Challenge of the Michigan
Democratic Party: Michigan's
Member Delegation to the 2008 Democratic National Convention Should
Be Seated at Full Voting Strength, With the
69 for Hillary Clinton and 59 for Barack
Statement of Facts
1. On August 30, 2007, the Michigan
Legislature approved a January 15, 2008 presidential primary date. The
Governor signed the legislation.
2. The Michigan Democratic Party decided to use that primary to
allocate its delegates to the 2008 Democratic National Convention.
3. On or about December 3, 2007, the Rules and Bylaws Committee of the
Democratic National Committee (DNC), through its Co-Chairs, informed
Mark Brewer, Chair of the Michigan Democratic Party that, as a result
of its finding of Non-Compliance and violation of timing, the RBC had
voted a delegate reduction of 100% of all pledged and unpledged
delegates allocated to Michigan.
4. Absent the penalty, Michigan's state delegation would include 128
pledged and 29 unpledged delegates, of whom two are unpledged add-ons.
5. On January 15, 2008, Michigan held its Democratic Presidential
6. Approximately 600,000 voters cast their ballots in the Michigan
Democratic Presidential Primary. This compares to the approximately
160,000 who participated in the 2004 presidential process.
7. Hillary Clinton received 55% of the primary vote making her eligible
for 73 of Michigan's 128 pledged delegates to the 2008 Democratic
8. Barack Obama voluntarily withdrew his name from the primary ballot.
His and John Edwards supporters organized efforts to cast votes for
Uncommitted status which received 40% of the votes cast making it
eligible for 55 pledged delegates to the National Convention.
9. The rest of the candidates on the ballot received a total of 5%.
10. For the reasons stated more fully below and in order to facilitate
accommodation of the various interests and competing claims regarding
the allocation of pledged delegates to the National Convention, the
Executive Committee of the MDP proposes that the apportionment of
pledged delegates should be 69 for Hillary Clinton and 59 for Barack
Obama. This would reduce Clinton's 73 delegates to which she was
entitled under the January 15 primary results to 69.
11. This compromise recognizes and uses in part the results of the
January 15 primary to allocate the Michigan delegates.
I. The Entire
Delegation Should Be Seated At Full Voting Strength.
we will contest and we will win the state of Michigan. "
Rochester Hills, MI
endured a substantial penalty for moving their primary to January 15th.
There have been no visits of any kind by Barack
Obama to Michigan
since July of 2007, nearly 10 months. Hillary Clinton's few visits
same period have been almost exclusively private fundraising events.
Further punishment in
the form of
no Michigan delegation or a reduced Michigan delegation at the National Convention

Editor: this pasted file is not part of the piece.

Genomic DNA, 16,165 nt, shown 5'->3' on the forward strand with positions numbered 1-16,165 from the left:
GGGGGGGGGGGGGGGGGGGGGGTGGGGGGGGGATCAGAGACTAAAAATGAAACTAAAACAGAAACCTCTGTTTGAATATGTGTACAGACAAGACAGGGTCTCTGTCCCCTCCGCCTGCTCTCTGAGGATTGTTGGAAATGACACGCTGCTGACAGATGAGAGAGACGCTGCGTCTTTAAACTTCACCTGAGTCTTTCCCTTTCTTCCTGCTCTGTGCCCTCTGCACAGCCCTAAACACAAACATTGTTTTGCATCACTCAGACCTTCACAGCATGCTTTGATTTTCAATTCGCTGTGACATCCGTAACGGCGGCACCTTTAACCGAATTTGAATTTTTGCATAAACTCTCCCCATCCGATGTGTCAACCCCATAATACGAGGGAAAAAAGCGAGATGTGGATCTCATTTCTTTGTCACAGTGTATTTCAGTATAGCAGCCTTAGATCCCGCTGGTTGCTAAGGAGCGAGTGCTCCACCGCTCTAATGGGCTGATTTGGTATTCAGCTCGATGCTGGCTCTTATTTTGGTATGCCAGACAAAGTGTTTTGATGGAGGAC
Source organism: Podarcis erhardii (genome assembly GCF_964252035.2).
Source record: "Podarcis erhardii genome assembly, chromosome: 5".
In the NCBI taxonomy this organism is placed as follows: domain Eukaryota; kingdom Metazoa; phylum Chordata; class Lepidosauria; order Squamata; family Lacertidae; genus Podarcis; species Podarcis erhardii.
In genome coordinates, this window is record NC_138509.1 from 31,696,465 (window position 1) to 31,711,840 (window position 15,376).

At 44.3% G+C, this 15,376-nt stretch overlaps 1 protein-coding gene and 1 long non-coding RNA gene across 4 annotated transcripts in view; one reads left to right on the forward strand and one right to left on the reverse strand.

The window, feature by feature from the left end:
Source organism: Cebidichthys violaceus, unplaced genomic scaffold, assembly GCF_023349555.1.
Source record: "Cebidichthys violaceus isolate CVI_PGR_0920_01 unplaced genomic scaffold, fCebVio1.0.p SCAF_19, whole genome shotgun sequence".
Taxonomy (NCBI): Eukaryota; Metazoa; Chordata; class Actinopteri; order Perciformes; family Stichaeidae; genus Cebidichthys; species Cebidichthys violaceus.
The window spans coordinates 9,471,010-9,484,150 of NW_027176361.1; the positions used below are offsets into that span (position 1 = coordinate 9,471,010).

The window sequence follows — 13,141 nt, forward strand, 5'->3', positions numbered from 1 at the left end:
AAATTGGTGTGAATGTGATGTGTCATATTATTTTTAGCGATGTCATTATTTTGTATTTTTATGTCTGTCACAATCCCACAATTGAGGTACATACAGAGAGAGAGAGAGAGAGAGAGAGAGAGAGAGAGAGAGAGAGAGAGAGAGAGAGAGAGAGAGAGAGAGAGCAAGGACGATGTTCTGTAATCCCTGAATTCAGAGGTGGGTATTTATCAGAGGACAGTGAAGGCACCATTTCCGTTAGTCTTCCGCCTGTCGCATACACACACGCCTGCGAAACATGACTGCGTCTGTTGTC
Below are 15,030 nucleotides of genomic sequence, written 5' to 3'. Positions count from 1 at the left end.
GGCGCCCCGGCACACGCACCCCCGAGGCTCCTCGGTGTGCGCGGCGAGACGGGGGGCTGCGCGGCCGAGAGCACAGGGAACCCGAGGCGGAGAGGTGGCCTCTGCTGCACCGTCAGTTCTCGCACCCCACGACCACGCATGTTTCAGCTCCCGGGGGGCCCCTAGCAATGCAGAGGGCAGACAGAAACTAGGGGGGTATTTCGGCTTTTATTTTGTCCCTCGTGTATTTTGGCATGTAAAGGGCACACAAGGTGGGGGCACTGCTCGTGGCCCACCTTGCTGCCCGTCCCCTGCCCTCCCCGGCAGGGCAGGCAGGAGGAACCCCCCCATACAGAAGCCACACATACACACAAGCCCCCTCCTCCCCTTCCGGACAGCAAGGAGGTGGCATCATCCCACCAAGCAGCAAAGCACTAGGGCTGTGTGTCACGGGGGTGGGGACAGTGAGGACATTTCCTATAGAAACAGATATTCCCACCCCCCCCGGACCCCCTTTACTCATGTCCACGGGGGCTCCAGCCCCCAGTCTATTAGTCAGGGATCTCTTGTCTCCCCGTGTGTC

aid the Republicans in their effort to win Michigan in November.
Michigan has been and will be a
state. There is no Electoral College formula for a Democrat to win the
House which does not include Michigan's
17 electoral votes.
As indicated by the
Republicans intend to contest Michigan.
John McCain has made several visits to Michigan,
most recently on May 6 and 7. Republicans in the state continually
point to the
absence of the Democratic candidates and the 100% delegation penalty
the RBC as evidence that Democrats do not care about Michigan and
why voters should vote
already suffered a substantial penalty and because further punishment
hinder efforts to win Michigan for
Democratic nominee in November, the entire 157-member Michigan
delegation should be seated at full
The Pledged Delegates Should Be
Allocated 69 For Hillary Clinton And 59 For
A group of 4 prominent
Democrats - Senator Carl Levin, Congresswoman Carolyn
President Ron Gettelfinger and National
Committeewoman Debbie Dingell - was asked by Governor Granholm
to help resolve the dispute over the seating of the Michigan
delegation. The group of 4 came to
be known as the Delegate Working Group.
their analysis and recommendation as to
allocation of pledged delegates.
campaign has taken the position that the results of the January 15
should be honored and that Clinton
should receive 73 pledged delegates in accordance with the vote she
The Obama campaign has taken the position
that the January
15 primary results should be ignored and that the 128 pledged delegates
be seated but evenly divided between the two candidates.
Both candidates have a
their argument. The January 15 primary result was flawed because Obama's name was not on the ballot. He took his
the ballot. As a result, that Working Group did not totally agree with
position that the outcome of the primary should be honored and that the
delegates should be apportioned 73/55 (Clinton/Obama).
At the same time, the
did not accept the position of the Obama
that the primary should be totally ignored and the pledged delegates
evenly apportioned 64/64 between the two candidates, given the fact
600,000 Democrats voted in the January 15 primary, 55% of whom voted
Clinton and 45% of whom voted for Uncommitted or other candidates.
Based on this
analysis, the Working
Group recommended that the pledged delegates be apportioned 69 to Clinton and 59
to Obama. That approach splits the
difference between the
73/55 position of the Clinton campaign
64/64 position of the Obama campaign,
based on the
Working Group's belief that both sides have fair arguments about the Michigan
Committee of the MDP
considered this recommendation of the Working Group at its meeting of
2008 and voted overwhelmingly to endorse it.
For all these reasons,
Democratic Party respectfully requests that Michigan's entire 157-member
the 2008 Democratic National Convention be seated at full voting
the pledged delegates allocated 69 for Hillary Clinton and 59 for Barack Obama.
For the Michigan
Mark Brewer, Chair
May 12, 2008